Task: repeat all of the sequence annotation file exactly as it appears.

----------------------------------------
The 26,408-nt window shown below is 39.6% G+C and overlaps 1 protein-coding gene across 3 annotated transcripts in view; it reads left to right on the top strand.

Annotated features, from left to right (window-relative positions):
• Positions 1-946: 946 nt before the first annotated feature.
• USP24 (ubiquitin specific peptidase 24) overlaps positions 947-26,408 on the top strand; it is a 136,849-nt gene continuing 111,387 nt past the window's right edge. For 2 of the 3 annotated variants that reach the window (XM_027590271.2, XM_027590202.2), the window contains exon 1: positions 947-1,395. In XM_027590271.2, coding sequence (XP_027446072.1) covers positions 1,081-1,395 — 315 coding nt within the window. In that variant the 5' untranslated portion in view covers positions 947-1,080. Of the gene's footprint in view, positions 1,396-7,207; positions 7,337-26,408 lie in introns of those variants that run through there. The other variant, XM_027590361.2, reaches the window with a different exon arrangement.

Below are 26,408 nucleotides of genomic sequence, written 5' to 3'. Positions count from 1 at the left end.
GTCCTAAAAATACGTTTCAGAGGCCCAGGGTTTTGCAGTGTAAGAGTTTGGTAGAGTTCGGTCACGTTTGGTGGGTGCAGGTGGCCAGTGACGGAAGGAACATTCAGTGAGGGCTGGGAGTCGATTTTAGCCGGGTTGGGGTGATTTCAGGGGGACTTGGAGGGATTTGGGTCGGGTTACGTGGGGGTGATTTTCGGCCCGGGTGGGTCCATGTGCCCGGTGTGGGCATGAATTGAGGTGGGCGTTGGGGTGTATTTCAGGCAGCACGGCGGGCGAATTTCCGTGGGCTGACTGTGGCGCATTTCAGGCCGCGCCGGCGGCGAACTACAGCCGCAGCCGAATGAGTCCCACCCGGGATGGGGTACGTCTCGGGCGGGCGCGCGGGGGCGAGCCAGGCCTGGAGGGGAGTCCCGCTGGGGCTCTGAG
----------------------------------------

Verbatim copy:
The 26,408-nt window shown below is 39.6% G+C and overlaps 1 protein-coding gene across 3 annotated transcripts in view; it reads left to right on the top strand.

Annotated features, from left to right (window-relative positions):
• Positions 1-946: 946 nt before the first annotated feature.
• USP24 (ubiquitin specific peptidase 24) overlaps positions 947-26,408 on the top strand; it is a 136,849-nt gene continuing 111,387 nt past the window's right edge. For 2 of the 3 annotated variants that reach the window (XM_027590271.2, XM_027590202.2), the window contains exon 1: positions 947-1,395. In XM_027590271.2, coding sequence (XP_027446072.1) covers positions 1,081-1,395 — 315 coding nt within the window. In that variant the 5' untranslated portion in view covers positions 947-1,080. Of the gene's footprint in view, positions 1,396-7,207; positions 7,337-26,408 lie in introns of those variants that run through there. The other variant, XM_027590361.2, reaches the window with a different exon arrangement.

Below are 26,408 nucleotides of genomic sequence, written 5' to 3'. Positions count from 1 at the left end.
GTCCTAAAAATACGTTTCAGAGGCCCAGGGTTTTGCAGTGTAAGAGTTTGGTAGAGTTCGGTCACGTTTGGTGGGTGCAGGTGGCCAGTGACGGAAGGAACATTCAGTGAGGGCTGGGAGTCGATTTTAGCCGGGTTGGGGTGATTTCAGGGGGACTTGGAGGGATTTGGGTCGGGTTACGTGGGGGTGATTTTCGGCCCGGGTGGGTCCATGTGCCCGGTGTGGGCATGAATTGAGGTGGGCGTTGGGGTGTATTTCAGGCAGCACGGCGGGCGAATTTCCGTGGGCTGACTGTGGCGCATTTCAGGCCGCGCCGGCGGCGAACTACAGCCGCAGCCGAATGAGTCCCACCCGGGATGGGGTACGTCTCGGGCGGGCGCGCGGGGGCGAGCCAGGCCTGGAGGGGAGTCCCGCTGGGGCTCTGAG